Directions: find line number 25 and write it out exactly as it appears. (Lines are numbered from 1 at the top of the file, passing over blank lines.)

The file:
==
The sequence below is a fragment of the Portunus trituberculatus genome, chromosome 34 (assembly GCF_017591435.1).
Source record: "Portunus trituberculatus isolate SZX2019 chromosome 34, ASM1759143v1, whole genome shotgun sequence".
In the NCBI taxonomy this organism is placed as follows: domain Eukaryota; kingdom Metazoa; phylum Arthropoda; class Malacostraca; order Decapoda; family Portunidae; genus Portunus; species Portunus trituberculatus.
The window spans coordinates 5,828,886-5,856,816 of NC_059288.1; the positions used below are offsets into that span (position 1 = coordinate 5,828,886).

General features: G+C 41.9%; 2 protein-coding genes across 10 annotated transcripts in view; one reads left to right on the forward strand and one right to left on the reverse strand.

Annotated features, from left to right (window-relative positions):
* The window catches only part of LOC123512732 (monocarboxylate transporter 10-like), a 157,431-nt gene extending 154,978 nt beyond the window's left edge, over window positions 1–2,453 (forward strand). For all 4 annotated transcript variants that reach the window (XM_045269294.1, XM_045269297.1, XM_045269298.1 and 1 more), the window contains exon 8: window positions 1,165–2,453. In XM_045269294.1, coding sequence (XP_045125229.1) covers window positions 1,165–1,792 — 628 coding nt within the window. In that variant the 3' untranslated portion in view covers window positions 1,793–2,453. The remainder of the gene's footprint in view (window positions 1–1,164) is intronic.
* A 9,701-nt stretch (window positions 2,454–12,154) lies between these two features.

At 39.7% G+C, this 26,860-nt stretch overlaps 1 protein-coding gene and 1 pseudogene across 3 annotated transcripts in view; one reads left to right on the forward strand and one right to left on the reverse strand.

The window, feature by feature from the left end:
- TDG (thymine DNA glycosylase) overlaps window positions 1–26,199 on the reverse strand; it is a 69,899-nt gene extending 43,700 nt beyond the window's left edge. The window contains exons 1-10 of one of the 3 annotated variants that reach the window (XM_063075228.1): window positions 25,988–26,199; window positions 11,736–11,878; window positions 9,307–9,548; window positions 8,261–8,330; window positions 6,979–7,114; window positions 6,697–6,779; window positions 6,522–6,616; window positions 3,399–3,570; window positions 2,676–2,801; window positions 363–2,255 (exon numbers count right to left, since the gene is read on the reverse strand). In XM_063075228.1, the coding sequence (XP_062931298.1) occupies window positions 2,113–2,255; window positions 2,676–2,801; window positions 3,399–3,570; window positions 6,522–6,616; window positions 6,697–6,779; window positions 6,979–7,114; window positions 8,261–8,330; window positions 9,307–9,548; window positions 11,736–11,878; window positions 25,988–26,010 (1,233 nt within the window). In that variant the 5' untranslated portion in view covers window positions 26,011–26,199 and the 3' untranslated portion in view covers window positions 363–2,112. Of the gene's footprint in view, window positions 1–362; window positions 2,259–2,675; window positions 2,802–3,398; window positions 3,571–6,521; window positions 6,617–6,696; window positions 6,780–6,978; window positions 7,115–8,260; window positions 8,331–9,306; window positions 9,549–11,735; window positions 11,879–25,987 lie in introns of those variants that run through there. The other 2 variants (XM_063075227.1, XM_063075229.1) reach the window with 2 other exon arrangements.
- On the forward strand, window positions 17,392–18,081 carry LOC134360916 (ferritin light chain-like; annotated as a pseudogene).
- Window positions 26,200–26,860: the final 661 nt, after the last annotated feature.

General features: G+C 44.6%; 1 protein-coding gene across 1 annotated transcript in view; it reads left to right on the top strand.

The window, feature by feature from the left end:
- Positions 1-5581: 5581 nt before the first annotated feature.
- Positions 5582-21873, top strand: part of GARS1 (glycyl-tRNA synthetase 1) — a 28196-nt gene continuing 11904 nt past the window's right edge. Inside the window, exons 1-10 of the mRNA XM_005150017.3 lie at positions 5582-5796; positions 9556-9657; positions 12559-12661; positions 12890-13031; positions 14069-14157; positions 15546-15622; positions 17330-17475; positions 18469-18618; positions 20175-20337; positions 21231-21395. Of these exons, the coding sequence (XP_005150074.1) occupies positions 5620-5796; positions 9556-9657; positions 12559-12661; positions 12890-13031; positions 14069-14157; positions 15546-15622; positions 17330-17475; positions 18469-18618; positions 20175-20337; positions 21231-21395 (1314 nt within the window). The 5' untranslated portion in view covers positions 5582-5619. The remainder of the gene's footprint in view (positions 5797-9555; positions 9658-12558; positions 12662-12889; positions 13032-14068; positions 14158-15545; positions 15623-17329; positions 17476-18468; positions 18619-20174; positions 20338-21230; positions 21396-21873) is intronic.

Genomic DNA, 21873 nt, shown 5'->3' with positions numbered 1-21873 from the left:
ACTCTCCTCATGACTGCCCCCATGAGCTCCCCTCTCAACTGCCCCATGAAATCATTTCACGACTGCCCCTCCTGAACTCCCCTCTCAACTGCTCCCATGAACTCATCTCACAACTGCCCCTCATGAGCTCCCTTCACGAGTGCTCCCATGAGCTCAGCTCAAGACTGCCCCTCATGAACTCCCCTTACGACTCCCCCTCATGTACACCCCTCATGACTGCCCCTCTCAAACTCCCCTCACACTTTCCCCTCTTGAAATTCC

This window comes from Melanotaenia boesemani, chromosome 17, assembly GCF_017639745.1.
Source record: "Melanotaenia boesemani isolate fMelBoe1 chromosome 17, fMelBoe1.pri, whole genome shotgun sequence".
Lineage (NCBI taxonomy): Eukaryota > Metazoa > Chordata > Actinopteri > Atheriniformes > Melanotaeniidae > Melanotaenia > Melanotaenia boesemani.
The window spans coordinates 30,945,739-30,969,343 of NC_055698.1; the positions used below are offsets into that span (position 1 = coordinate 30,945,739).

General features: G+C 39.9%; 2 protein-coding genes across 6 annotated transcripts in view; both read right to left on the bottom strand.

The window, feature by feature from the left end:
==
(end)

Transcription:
The window, feature by feature from the left end: